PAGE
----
Teach Your Dog These Basic Dog Training Cues
All dogs should learn a series of basic dog training cues to keep them safe while having fun. Most puppy group classes teach these important behaviors, but dogs are never too old to learn these training cues either.
Grab your clicker, super yummy treats and your dog. Practice daily for 1-2 minutes to ensure your dog’s behaviors are sharp. In addition, practicing these cues will provide your dog lots of mental enrichment, which is a good thing.
Touch is such a simple dog behavior that can be used anywhere and for anything; it’s my favorite cue for all dogs. Dogs love this behavior too because it’s easy and super fun.
Teach your dog to touch his nose to the palm of your hand when your hand is presented. There’s no verbal cue. Instead, your hand becomes the signal to play the “touch” game. Once your dog understands to purposefully touch his nose to the palm of your hand, move your hand farther away, so your dog walks over and touches.
This dog game can be played quickly or slowly, and can be played at your vet’s office, in the car, at the park or on the sofa. Touch is extremely useful when teaching loose leash walking and coming when called too.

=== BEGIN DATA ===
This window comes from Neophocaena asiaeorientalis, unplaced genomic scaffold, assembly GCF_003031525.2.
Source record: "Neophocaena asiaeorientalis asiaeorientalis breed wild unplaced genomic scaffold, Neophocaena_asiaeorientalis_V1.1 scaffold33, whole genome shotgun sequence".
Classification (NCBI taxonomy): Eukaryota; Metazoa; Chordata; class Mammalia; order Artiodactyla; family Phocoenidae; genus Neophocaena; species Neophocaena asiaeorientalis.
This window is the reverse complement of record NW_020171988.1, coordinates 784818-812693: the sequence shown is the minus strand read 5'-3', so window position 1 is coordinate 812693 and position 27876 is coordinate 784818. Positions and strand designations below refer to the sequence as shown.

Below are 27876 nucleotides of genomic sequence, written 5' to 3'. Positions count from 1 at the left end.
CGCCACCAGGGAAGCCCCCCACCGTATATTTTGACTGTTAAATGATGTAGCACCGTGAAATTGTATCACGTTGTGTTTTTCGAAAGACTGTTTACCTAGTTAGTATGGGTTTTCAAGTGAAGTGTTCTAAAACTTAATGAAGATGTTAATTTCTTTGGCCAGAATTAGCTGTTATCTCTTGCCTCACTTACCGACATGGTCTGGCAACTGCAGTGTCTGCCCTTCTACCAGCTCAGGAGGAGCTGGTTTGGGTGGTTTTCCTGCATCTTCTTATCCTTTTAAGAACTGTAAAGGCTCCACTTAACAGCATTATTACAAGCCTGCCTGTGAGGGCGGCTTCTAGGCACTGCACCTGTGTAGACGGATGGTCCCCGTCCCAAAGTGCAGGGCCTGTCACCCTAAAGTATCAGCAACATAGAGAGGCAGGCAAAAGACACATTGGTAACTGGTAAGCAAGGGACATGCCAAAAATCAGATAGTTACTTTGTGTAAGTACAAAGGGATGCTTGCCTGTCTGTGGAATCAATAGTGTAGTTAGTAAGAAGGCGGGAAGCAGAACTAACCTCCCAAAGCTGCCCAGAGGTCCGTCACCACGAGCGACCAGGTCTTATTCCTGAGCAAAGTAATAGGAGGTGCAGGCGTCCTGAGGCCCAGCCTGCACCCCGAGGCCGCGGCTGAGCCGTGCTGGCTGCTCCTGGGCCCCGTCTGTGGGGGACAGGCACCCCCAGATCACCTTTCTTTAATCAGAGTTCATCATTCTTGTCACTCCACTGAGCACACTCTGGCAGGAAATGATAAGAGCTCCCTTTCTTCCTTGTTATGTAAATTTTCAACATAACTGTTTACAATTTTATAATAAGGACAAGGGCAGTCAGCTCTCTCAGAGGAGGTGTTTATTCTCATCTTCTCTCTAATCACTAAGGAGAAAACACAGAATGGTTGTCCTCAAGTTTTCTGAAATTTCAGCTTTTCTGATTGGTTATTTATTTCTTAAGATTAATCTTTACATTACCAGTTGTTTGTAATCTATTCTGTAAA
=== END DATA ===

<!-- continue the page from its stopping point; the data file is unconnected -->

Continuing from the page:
2. Come When Called
Training a dog to return back to you on cue is invaluable. This dog training cue prevents dogs from running off and getting lost, chasing things, fence fighting, and so much more.
Start by playing this game indoors and use high value rewards. Every time your dog returns back to you, throw a party! Once your dog reliably returns to you indoors, it’s time to take this game outdoors and make it fun.
Try running away from your dog while rapidly repeating high-pitched sounds to prompt your dog to chase you indoors. When your dog returns to you, make treats rain from the sky. If you’re more interesting than the squirrel, your dog will return back every time.
3. Body Handling
All dogs should learn that body handling is super rewarding. Teach your dog that you touching his ears, paws, tail and belly make treats appear. Once your dog is comfortable with body handling, meaning he doesn’t pull away while you’re touching a body part, reward for longer sessions.
Start slow and click your dog when he comfortably allows you to touch and look into his ear for a second. Gradually increase the time by 1-2 second increments. Reward your dog for mouth handling too, which is a great introduction to tooth brushing. Don’t forget your dog’s rear end too! Click and treat when lifting your dog’s tail, touching his belly and touching his rear paws.
4. Leave It
The “leave it” behavior can be used anywhere too. Train your dog to ignore discarded chicken bones during walks, dropped food in the kitchen or another dog in the distance. “Leave it” is an amazing impulse control game too. Your dog will soon learn that his behavior really matters. Reward this behavior heavily and keep it light and fun.